Traffic management

Table of Contents

2. Movement and Place

The need to provide for all users of the road network in an equitable and balanced manner is a particular challenge in urban areas and regional centres. There are various types of user of the road network and their needs vary depending on their mode of travel. The various users and their needs in terms of transport networks are discussed in Section 3. At times a particular user’s needs may conflict with another’s.

A framework that considers the relative priorities of the movement of people and goods to their destination (often referred to as the Movement and Place framework or Link and Place framework) will identify the road types within the road network that are best suited to the users’ journey needs, community defined places and values and transport modes.

Implementation of a framework will enable more effective management of infrastructure and operational issues to prioritise the user’s journey needs, reduce potential user conflicts and facilitate safe and timely journeys with minimum disruption.

Roads serve two primary roles for the users, that being to either:

  1. facilitate the movement of people and goods, or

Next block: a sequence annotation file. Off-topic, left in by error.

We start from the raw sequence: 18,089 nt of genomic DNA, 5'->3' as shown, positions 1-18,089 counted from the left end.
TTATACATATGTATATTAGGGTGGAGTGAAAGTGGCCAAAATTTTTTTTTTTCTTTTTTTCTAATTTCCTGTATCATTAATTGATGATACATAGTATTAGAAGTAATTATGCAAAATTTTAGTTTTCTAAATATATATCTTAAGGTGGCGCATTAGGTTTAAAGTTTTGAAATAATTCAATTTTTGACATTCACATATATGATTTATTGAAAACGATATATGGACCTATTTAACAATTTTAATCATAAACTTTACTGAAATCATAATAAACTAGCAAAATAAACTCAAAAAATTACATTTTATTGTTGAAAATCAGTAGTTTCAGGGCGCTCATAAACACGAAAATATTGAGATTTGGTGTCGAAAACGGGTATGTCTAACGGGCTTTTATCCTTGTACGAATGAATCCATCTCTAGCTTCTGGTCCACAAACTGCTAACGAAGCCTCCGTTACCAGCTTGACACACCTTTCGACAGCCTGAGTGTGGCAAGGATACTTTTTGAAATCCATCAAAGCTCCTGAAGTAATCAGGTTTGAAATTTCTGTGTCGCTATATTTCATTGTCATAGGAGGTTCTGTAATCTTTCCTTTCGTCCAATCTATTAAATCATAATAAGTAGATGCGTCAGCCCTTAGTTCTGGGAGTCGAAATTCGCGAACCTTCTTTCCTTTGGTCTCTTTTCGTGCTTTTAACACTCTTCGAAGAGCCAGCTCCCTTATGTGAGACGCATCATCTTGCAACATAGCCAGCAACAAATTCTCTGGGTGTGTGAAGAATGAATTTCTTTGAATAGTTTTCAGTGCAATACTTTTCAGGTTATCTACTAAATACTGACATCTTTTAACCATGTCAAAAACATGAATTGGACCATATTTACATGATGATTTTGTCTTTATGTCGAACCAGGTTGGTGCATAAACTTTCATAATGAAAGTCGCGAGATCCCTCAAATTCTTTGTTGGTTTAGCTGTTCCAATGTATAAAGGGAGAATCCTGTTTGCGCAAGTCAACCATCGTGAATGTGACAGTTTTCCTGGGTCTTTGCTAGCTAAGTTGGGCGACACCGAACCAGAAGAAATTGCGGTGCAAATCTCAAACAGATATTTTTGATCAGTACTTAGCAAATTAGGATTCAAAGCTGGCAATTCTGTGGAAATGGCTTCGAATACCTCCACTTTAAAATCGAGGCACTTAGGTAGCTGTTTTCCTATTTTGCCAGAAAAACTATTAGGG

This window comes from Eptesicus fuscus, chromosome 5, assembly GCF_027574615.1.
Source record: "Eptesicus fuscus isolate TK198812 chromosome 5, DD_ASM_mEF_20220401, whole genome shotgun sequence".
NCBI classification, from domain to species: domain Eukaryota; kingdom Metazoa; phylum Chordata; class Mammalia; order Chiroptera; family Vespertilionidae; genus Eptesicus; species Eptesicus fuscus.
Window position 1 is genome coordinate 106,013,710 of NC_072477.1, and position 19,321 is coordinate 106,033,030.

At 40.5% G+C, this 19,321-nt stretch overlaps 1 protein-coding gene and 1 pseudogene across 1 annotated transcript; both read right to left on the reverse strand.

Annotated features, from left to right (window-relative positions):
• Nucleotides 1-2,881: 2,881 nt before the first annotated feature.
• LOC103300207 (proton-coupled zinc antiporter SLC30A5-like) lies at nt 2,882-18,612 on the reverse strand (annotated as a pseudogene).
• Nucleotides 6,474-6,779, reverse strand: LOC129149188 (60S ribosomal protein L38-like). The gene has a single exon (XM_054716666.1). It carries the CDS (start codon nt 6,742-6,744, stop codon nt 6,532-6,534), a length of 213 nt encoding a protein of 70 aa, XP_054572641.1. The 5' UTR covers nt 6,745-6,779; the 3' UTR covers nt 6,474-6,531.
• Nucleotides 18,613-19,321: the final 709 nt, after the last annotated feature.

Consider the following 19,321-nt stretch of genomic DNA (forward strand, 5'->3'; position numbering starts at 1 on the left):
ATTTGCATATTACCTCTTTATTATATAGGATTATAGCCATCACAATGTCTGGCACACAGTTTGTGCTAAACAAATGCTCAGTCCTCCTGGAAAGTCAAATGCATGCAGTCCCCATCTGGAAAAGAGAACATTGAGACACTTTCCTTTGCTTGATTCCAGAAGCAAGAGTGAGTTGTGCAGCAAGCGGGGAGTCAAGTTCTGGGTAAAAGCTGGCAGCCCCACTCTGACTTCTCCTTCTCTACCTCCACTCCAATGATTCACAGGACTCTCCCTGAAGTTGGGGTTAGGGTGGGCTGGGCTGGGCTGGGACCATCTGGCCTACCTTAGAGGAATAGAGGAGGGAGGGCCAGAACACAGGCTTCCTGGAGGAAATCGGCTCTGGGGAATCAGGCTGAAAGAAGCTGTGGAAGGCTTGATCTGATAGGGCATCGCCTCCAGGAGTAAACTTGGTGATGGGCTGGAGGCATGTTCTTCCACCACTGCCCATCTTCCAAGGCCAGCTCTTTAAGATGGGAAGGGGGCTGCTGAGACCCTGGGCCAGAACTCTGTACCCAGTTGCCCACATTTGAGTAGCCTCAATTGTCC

2. act as places for people.

For this reason the Movement and Place or Link and Place Framework has been developed in order to manage the ranging priorities. The framework considers the different function of each road type within the road network and how it performs its function to meet the community’s, as well as users’ needs. This is undertaken in order to transform conditions for more sustainable modes of transport while also ensuring that vehicles can still get about reliably and productively.

The Movement and Place Framework identifies the role of each road through a movement and place matrix (as shown in Figure 2.1). This is based on the strategic significance of the road to move people and goods and the strategic significance of the land use interacting with the road. With respect to Figure 2.1:

  • The position of a road or street on the movement axis is determined by its strategic significance within the road network as indicated by Figure 2.2. The strategic significance of a road is identified by its role in the broader road network, the overall volume of people and goods it moves and the proportion of longer distance journeys it serves. It is noted that movements include all movements not just car-based, so some roads may be high on the movement axis as a result of the strategic significance and intensity of cycling or pedestrian flows.
  • The position of a road or street on the place axis is determined by the strategic significance and community value of a place as indicated by Figure 2.3. Places can be urban activity centres that generate pedestrian activity, traditional strip shopping centres, transport hubs such as airport precincts or central railway stations, educational institutions and community centres.

Figure 2.1: Movement and Place Framework

Source: Adapted from Transport for NSW (2016).

Figure 2.2: Functions of the various road types used in the movement and place framework

Source: Adapted from Transport for NSW (2016).

Figure 2.3: Strategic significance of the place

Source: Transport for NSW (2016).